Newport man who needs a transplant wants you to meet his big, dumb kidneys
The right one is Big. The left one is Dumb.
They’re Gene Okun’s kidneys, and they have to go.
The 52-year-old Newport Beach resident needs a kidney transplant, preferably from a living donor. To find his match he’s turned to a whimsical social media campaign, branded as Gene’s Big Dumb Kidneys.
On his website, BigDumbKidneys.com, several short videos show him trying to eat, sleep, date and watch TV while his kidneys, personified by two actors comically bumbling about in hooded red bodysuits, get in the way. Lumpy cartoon kidneys with googly eyes are his icons.
“People on the Internet, they don’t want to always see sad stories,” Okun said. “A lot of times they may pass that over. But if somebody sees something funny, maybe they’ll share it.”
It’s a funny presentation, but a serious message.
Okun has polycystic kidney disease, which causes fluid-filled sacs to grow uncontrollably inside kidneys, eventually cutting off their blood-cleansing function. The progressive genetic disease has left Okun with 18% kidney function and sapped his energy, bringing him closer to the dialysis treatments that he doesn’t want.
A healthy kidney is about the size of a fist. Okun’s are the size of footballs.
He has what looks like a beer belly, but he actually eats lightly because his massive kidneys crowd his stomach. His protruding, taut barrel torso forces him to sleep on his back and can get clumsily wedged in restaurant booths.
The PKD Foundation says about 600,000 Americans live with polycystic kidney disease, which typically runs in families. It has no cure.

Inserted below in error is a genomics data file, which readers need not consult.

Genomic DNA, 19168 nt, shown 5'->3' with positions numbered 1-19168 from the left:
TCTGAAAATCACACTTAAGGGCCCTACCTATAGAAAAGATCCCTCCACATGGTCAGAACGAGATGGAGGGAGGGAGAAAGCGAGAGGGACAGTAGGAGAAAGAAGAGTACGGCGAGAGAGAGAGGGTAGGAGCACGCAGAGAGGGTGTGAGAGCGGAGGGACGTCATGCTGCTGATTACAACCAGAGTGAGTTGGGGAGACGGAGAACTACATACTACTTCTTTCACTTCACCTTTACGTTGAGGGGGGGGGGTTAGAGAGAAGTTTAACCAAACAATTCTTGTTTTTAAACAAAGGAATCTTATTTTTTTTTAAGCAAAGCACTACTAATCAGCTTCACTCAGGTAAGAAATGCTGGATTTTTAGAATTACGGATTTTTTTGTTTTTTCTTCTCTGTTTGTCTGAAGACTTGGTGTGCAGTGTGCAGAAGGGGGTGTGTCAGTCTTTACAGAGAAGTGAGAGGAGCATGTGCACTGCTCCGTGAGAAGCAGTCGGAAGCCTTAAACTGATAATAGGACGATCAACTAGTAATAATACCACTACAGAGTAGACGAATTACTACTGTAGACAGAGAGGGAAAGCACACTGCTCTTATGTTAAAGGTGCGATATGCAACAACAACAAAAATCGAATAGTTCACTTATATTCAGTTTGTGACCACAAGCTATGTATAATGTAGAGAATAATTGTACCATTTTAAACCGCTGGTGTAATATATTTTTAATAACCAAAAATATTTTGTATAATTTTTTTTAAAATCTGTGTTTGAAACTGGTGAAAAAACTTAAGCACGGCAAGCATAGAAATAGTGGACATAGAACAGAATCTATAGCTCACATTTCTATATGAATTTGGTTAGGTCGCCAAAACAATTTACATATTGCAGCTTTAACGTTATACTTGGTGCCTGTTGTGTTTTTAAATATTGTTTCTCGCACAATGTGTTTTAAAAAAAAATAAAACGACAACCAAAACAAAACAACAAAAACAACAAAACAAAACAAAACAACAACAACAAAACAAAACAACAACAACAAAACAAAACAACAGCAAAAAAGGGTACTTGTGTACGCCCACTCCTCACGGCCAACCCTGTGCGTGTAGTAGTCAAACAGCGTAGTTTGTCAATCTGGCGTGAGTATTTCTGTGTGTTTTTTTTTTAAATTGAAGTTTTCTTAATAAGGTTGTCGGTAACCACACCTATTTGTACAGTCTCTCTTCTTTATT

Okun knows this first hand. His watched his late father wither from the same disease; dialysis was his only option.
With dialysis, a patient is tethered to a blood-cleansing machine for several hours a day, at least three to four days a week, Okun explained. If he drops to 15% kidney function, his doctor may suggest the procedure.
It’s life-saving, he said, but not life-giving.
According to the federally managed Organ Procurement and Transplantation Network, about 85% of the roughly 22,000 Californians waiting for an organ need a kidney. Of those, about 23% — more than 4,300 — have been waiting for five years or more.
“I’m not taking anything for granted,” Okun said. “To me, the fuse is not so short that I don’t have time, but it’s short enough to where I don’t have time not to really get heavily engaged in my search.”
Until recently, Okun didn’t even have a Facebook account. Now he has a Facebook page, an Instagram profile and a YouTube channel linked to Gene’s Big Dumb Kidneys.
He’s been willing to put his personal history online to save his life and help others. If he accomplishes nothing else, he wants to educate people on the disease, highlight donors and calm some anxieties about living donation.
Even with one kidney, donors should be able to lead a normal, healthy life as before, according to the Living Kidney Donors Network.
Formerly a power-lifter and bodybuilder, the disease has put Okun in a new body. As a developer of large commercial and industrial solar farms, he’s an active businessman who travels globally, but without his previous all-day energy.
He started feeling the effects of his deteriorating kidneys in his 30s. Now, decades later, Okum feels he has a lot left to do.
“I’m glad they’ve lasted me this long,” he said with a chuckle, “but I’m really kind of over them.”
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